What next for LGPS equity allocations?
The Local Government Pension Scheme (LGPS) has been on an equity-driven rollercoaster ride over the last year. As we showed in our recent article, LGPS Valuations: Positioning for the New Cycle, by the end of May 2020 LGPS funding levels were almost back to where they were at the beginning of the year, having fallen by as much as 15% over the first quarter. As we move into the early stages of a new market cycle, we look at the challenges faced by local authority schemes as they try to manage portfolio risks, as well as the strategies that could help schemes to maintain long-term funding levels in a lower return environment.
To find out what returns local authorities can expect in the future, we took the return projections from our 2020 Long-Term Capital Market Assumptions and applied them to the average LGPS asset allocation*. You can take a look at our Long-Term Capital Market Assumptions here.
Based on conditions as they stood at the end of March, we found that local authorities could expect to generate annual returns of 5.4% per annum over the next 10 to 15 years. However, the subsequent equity market rebound means that return expectations had fallen to around 4.5% per annum by the end of May. These figures compare to long-term historical returns earned by the LGPS of around 8%.
We also found that LGPS returns continue to be driven by equities. Although schemes have taken many steps to diversify their portfolios over the last decade, equities still account for 80% of expected returns and more than 90% of portfolio risks.
Asset allocation, return and risk attribution: schemes rely on equities to provide most of their return
We believe equity markets remain fragile, having raced ahead of fundamentals, while measures of expected volatility in the marketplace remain elevated. Accordingly, investors should brace for further periods of volatility, such as the return to sizeable drawdowns that we’ve seen in the first half of June.
Lower and potentially more volatile future returns could have a detrimental impact on funding levels. While an expected annual return of 4.5% from current market conditions is in line with the 4.4% weighted average discount rate used in the LGPS 2019 valuations, there is clearly a significant chance that schemes could fall short. We estimate that schemes have around a one-in-three chance of underperforming their discount rate by more than one percentage point—an outcome that could create a funding shortfall in the order of £30 billion.
However, de-risking is tricky. Today’s ultra-low bond yields mean that the opportunity cost of moving into high quality bonds is significantly higher than in the past. Therefore, reducing risk by shifting allocations from equities to bonds may no longer be a viable option and may actually come into conflict with long-term funding goals. In this environment, with expected returns from high quality bonds currently so low, schemes will need to retain exposure to risk assets in order to generate the return they require.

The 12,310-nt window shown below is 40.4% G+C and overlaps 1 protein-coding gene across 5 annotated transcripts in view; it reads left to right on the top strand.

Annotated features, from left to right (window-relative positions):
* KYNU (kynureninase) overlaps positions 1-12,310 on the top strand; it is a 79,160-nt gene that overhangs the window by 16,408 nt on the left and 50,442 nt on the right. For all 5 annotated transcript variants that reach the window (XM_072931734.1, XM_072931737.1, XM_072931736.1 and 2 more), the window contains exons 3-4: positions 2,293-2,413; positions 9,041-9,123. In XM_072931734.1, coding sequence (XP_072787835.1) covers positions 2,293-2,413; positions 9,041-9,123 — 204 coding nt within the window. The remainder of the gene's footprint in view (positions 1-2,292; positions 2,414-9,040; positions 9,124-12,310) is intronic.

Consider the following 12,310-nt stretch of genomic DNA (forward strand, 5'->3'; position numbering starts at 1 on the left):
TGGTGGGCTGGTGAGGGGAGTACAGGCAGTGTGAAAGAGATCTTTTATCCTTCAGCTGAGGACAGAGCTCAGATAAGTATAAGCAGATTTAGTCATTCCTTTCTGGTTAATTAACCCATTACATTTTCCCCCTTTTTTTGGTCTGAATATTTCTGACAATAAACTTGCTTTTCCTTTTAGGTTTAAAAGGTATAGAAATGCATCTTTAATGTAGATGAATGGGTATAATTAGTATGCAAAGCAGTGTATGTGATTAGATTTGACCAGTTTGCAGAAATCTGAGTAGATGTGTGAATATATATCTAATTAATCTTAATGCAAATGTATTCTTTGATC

For example, our analysis, based on our 2020 Long-Term Capital Market Assumptions, suggests that reducing risk by switching 10% of portfolios pro-rata from equities to bonds—even from end May equity valuation levels—could reduce the future return of schemes in the LGPS by around 40 basis points per annum, which is equivalent to around £12 billion in opportunity cost over 10 years.
Impact on LGPS of switching 10% from equity to bonds
New cycle, new opportunities
While the backdrop is challenging, the recent crisis marks the end of the previous market cycle, and the beginning of a new cycle. Local authority schemes do therefore have options that can help them to weather the current market volatility and also to take advantage of the opportunities that are now being created.
A critical step to retain exposure to long-term risk assets and ensure full participation in the new cycle is to regularly rebalance portfolios. Schemes may be tempted to suspend or abandon rebalancing policies in the current environment, but as our analysis in the May 2020 edition of Pension Pulse shows, regular rebalancing of portfolios and “buying on the dips” to maintain exposure to equities can help to preserve expected returns—even through periods of intense market volatility.
We acknowledge that liquidity conditions can be an obstacle to rebalancing in volatile markets, particularly for pension funds with negative cashflows. However, our research suggests that even partial rebalancing is better than none at all, with “halfway” rebalancing capturing most of the benefits of full rebalancing.
The new cycle also creates the opportunity for the LGPS to upgrade portfolios to a more sustainable approach, using investment strategies that ensure local authorities are positioned to take account of environmental, social and governance (ESG) risks. Such a repositioning can provide access to a broad and more diverse range of long-term investment opportunities
As the range of sustainable investment opportunities increase, there is growing evidence that a sustainable approach can have a positive impact on long-term pension portfolios. For example, our research into emerging market equities, ESG in Emerging Markets, finds that greater rewards can be achieved by prioritising duration over short-term outcomes.
Also, moving some equity allocations to credit using an ESG approach may help to boost portfolio diversification while maintaining returns. Our analysis of corporate bond portfolios, Does an ESG Tilt Improve Corporate Bond Portfolio Outcomes, finds that an ESG overlay in corporate bond credit research has historically reduced the intensity of drawdowns, dampened portfolio volatility and, in some cases, marginally increased risk-adjusted returns.
If you would like to discuss the points raised above in more detail, please don’t hesitate to contact your usual J.P. Morgan Asset Management representative.